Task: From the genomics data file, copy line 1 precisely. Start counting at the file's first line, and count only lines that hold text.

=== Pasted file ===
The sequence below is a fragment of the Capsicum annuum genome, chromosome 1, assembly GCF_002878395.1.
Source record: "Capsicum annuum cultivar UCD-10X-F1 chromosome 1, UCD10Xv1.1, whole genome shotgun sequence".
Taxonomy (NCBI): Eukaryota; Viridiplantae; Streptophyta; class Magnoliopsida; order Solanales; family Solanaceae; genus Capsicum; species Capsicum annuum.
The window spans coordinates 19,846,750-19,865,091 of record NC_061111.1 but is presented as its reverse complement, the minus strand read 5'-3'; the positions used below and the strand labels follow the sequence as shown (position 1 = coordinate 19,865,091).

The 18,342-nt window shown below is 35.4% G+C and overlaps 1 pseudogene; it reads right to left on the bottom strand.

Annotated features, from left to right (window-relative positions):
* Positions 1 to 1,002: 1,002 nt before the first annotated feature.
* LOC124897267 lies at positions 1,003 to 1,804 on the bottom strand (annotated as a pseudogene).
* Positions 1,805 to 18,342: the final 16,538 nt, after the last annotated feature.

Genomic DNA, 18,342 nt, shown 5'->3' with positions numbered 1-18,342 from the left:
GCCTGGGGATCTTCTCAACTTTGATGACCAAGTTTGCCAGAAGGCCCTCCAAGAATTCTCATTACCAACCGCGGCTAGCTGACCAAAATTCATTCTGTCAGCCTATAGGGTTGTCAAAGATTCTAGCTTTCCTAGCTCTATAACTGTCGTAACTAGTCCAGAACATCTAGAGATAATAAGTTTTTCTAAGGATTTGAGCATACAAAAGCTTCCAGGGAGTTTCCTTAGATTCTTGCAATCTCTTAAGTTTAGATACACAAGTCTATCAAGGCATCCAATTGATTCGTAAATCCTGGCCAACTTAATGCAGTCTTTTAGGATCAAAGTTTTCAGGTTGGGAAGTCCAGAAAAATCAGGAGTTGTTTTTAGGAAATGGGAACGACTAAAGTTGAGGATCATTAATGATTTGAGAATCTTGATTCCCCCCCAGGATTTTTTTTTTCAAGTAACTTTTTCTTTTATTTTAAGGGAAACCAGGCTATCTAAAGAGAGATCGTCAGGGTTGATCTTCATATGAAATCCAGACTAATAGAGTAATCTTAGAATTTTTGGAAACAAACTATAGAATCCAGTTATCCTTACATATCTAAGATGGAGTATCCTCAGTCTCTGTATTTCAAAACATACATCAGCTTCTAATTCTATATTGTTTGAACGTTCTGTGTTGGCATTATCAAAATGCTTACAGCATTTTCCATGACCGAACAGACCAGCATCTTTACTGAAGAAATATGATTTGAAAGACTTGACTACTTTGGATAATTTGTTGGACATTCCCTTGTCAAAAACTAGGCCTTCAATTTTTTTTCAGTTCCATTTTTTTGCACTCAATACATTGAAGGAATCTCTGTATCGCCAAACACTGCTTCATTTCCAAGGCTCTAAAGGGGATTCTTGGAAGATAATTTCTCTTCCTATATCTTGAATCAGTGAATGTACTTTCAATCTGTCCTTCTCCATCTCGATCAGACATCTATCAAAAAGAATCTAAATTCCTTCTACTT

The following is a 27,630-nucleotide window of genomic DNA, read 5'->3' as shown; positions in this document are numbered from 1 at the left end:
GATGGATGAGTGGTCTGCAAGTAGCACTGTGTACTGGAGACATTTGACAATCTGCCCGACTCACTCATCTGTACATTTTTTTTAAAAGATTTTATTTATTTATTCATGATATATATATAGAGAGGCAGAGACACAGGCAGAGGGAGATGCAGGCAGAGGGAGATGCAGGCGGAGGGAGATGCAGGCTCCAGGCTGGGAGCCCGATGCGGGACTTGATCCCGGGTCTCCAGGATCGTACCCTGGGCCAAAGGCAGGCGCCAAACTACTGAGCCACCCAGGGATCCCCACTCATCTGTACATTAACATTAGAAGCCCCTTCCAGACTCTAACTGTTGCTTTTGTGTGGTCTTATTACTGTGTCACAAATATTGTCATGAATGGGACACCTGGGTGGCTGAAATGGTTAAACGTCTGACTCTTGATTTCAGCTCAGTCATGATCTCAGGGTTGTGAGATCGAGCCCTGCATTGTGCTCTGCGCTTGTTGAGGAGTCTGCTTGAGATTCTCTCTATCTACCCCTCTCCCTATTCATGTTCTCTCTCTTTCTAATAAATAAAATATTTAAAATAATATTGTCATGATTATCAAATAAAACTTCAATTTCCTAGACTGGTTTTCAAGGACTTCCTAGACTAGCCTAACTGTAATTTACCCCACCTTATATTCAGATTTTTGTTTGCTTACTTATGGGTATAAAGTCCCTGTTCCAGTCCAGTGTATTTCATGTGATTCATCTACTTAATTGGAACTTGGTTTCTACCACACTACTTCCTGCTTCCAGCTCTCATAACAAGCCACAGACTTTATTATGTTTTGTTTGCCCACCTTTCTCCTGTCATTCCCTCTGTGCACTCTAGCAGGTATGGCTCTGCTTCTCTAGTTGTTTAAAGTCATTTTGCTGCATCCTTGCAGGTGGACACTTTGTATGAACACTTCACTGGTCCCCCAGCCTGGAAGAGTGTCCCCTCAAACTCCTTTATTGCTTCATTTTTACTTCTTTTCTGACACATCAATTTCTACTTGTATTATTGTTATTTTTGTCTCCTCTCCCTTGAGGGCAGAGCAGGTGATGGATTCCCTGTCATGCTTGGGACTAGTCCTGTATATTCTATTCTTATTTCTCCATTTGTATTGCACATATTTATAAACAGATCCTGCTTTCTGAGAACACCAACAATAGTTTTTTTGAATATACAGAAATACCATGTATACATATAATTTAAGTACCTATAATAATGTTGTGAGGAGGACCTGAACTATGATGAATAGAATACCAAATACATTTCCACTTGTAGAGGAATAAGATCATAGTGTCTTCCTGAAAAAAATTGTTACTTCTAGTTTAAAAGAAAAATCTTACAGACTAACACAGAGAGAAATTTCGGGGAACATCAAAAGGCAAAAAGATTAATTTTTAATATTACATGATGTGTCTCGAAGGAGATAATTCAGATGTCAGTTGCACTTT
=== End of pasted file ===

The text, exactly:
The sequence below is a fragment of the Capsicum annuum genome, chromosome 1, assembly GCF_002878395.1.